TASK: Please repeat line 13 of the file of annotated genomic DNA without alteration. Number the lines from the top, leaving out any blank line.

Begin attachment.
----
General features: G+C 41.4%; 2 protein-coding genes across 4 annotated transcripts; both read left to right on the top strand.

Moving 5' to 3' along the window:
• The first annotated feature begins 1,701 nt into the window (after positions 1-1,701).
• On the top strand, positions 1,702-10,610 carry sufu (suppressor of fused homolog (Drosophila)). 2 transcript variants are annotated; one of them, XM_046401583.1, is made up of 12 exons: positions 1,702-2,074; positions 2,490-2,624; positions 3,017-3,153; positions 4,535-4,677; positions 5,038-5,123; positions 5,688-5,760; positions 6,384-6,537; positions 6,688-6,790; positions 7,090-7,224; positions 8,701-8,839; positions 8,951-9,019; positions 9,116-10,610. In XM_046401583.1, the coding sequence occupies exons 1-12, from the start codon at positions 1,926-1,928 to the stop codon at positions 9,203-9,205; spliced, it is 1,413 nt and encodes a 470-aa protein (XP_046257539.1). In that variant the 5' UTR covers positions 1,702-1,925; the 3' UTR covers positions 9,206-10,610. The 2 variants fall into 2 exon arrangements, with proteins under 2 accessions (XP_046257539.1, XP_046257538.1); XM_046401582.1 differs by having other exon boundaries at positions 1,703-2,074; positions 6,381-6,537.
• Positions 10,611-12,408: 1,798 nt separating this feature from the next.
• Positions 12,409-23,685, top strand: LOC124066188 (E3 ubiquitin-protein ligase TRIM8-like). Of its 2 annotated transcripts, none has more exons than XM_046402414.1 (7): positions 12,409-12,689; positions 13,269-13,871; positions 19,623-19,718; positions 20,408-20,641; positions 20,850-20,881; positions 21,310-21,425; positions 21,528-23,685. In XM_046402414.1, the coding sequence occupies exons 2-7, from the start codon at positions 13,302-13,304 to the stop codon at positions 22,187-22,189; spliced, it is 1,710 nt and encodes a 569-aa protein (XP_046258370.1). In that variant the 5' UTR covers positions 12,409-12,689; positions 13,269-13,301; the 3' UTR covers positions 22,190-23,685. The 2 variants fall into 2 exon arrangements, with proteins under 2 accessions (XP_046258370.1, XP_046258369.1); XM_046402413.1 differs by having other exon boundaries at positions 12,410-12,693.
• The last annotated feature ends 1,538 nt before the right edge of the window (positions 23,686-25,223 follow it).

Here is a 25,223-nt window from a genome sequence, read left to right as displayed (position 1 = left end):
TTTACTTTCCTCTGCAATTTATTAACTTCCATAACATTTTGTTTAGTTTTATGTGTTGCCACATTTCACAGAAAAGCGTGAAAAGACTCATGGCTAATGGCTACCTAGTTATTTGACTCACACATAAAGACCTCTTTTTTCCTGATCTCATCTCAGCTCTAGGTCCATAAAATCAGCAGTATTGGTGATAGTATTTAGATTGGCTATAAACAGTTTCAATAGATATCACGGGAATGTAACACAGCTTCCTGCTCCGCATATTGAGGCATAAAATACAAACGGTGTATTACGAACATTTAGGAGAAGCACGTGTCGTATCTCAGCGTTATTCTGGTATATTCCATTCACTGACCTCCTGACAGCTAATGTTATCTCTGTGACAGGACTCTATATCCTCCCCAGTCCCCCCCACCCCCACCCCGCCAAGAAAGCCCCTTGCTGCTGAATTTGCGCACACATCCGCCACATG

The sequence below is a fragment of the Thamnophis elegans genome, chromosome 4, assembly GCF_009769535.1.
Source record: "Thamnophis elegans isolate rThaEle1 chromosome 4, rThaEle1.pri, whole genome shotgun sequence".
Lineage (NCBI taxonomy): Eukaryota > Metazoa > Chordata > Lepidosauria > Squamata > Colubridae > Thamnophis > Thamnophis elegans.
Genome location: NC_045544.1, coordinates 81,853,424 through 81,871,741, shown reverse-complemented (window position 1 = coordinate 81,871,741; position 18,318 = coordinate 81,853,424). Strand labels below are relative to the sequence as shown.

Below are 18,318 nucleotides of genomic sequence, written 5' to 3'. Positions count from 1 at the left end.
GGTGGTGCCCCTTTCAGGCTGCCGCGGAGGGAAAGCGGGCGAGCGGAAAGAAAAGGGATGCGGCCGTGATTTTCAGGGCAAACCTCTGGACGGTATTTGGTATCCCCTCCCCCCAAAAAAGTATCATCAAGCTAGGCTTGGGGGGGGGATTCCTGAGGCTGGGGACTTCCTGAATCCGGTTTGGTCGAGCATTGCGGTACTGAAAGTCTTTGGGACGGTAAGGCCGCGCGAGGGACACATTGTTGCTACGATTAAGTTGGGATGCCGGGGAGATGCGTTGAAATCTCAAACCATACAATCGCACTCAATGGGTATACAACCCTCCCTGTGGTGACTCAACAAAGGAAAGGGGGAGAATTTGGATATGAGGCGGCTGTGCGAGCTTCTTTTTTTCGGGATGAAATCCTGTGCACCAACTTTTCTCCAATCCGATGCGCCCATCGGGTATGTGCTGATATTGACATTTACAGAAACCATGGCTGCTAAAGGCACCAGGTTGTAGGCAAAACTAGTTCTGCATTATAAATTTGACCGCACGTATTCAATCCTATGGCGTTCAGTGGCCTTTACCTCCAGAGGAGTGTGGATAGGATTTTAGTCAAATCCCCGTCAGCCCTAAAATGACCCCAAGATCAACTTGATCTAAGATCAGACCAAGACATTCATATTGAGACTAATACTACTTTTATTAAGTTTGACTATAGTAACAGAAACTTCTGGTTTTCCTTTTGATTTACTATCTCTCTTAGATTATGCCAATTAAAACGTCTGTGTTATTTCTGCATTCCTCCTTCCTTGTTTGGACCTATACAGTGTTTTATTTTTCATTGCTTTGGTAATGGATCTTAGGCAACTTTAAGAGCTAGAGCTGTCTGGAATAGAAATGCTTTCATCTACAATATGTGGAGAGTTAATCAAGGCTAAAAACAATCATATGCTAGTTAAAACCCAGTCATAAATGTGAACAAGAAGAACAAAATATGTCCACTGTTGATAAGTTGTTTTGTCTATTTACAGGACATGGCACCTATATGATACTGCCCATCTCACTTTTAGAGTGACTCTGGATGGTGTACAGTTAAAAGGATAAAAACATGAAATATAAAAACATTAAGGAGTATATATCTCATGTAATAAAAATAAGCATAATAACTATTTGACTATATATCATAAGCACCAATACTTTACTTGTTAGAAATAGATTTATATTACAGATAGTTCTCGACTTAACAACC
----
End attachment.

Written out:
Genome location: NC_045544.1, coordinates 81,853,424 through 81,871,741, shown reverse-complemented (window position 1 = coordinate 81,871,741; position 18,318 = coordinate 81,853,424). Strand labels below are relative to the sequence as shown.